Well, I don’t have a clue. But it seems odd that Kali would show up for coffee, you know? So I’ll run with it and see what happens.

  5. I’m a pantser . . . but sometimes outlining that finished draft can show where I went wrong. Pulling out the Hero’s Journey and seeing how the story maps to it’s points can help. And sometimes mapping out the Bad Guys’ journey works.

    1. I can’t pants. i at least need to write down background information extensively so i can refer to it.

      Of course, sometimes writing down that information in enough of a form to be useable later eats all my will to write


      1. That’s the beauty of series. World is built–and you can search prior manuscripts if you need to double check. Sometimes the same characters–and again, a quick search will turn up their eye color, and so forth, if you forget.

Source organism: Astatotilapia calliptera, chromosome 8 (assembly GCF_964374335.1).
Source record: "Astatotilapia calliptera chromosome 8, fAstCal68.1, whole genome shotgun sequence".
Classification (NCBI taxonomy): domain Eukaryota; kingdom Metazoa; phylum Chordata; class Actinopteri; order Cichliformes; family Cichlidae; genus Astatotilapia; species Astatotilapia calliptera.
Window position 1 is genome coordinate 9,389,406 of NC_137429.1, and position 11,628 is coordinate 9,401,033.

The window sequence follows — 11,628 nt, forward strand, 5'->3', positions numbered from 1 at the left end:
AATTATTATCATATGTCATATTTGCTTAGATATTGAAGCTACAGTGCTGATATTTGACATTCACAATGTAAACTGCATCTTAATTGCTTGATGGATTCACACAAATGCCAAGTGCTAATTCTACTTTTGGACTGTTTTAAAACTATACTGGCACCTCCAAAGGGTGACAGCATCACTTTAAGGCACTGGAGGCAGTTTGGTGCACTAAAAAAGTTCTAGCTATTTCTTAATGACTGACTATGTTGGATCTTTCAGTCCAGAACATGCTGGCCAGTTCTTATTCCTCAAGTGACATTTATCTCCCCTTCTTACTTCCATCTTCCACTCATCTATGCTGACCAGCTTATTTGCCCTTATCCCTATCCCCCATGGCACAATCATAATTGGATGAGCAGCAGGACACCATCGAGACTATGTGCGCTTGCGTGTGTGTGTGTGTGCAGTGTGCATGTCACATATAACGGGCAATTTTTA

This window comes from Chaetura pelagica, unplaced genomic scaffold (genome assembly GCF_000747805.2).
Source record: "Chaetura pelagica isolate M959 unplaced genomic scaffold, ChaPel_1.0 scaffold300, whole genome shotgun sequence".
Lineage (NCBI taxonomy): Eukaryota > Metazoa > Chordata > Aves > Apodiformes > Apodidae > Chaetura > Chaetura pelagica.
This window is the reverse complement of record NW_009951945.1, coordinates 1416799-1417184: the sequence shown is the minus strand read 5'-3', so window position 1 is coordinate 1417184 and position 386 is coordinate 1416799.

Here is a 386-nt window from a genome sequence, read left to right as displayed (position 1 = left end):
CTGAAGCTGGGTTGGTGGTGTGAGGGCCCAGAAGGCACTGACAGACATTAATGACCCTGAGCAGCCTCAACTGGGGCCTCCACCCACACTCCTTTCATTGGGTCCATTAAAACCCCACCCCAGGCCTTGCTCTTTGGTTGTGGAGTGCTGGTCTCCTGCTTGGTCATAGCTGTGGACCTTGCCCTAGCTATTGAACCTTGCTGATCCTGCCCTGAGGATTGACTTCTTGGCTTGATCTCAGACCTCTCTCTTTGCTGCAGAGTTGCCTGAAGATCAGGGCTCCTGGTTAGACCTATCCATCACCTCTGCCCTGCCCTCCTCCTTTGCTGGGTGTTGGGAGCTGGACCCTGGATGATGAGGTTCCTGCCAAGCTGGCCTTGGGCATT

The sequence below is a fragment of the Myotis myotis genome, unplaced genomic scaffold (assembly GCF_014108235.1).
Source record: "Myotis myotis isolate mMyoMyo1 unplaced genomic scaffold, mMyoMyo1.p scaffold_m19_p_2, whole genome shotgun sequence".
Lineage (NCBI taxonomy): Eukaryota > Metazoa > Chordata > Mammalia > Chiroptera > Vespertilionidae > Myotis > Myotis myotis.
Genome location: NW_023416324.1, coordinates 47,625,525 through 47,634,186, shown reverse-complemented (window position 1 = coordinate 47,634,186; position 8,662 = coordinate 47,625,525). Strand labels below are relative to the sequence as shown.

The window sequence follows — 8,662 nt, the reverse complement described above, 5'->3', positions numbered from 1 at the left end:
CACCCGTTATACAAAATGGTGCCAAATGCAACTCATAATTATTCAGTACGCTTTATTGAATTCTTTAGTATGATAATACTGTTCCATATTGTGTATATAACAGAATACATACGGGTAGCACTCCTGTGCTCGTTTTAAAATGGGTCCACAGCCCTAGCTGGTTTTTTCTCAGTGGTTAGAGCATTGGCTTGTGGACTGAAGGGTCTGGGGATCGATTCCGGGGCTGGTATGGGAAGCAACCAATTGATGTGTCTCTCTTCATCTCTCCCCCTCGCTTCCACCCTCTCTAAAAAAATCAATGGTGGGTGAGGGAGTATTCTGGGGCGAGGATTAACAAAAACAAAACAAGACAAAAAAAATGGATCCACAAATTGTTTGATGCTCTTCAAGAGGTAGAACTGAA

6. Well you could have my wife’s problem. I gave her a perfectly good short story idea, with characters and plot and such. Now I keep adding little bits of filler. Just another thing/character that fits perfectly. She is trying not to let me turn this into a novel. I did that with a short about a little pixie with a great big gun. Actually I turned it into a trilogy. This could be an open ended mil-sf series. There is the reason I am called the Evil Muse. Cedar still loves me though 😀

    1. I’m just hoping my first novel length project doesn’t die in the middle of feature creeping into a goat gagger trilogy.

  7. Is it bad to have plans for the story that turns into 11 volumes?

    My work in eternal semi-progress is purposefully very deep backstory (at least 400 years, if not 600 prior) for what I want to actually write. I want to get those million words of practice out of the way before telling the story I want to tell.

    There is a lot of in-fill potential in 400 years. If it starts selling, there is no shortage of places and times to set stories in the same universe.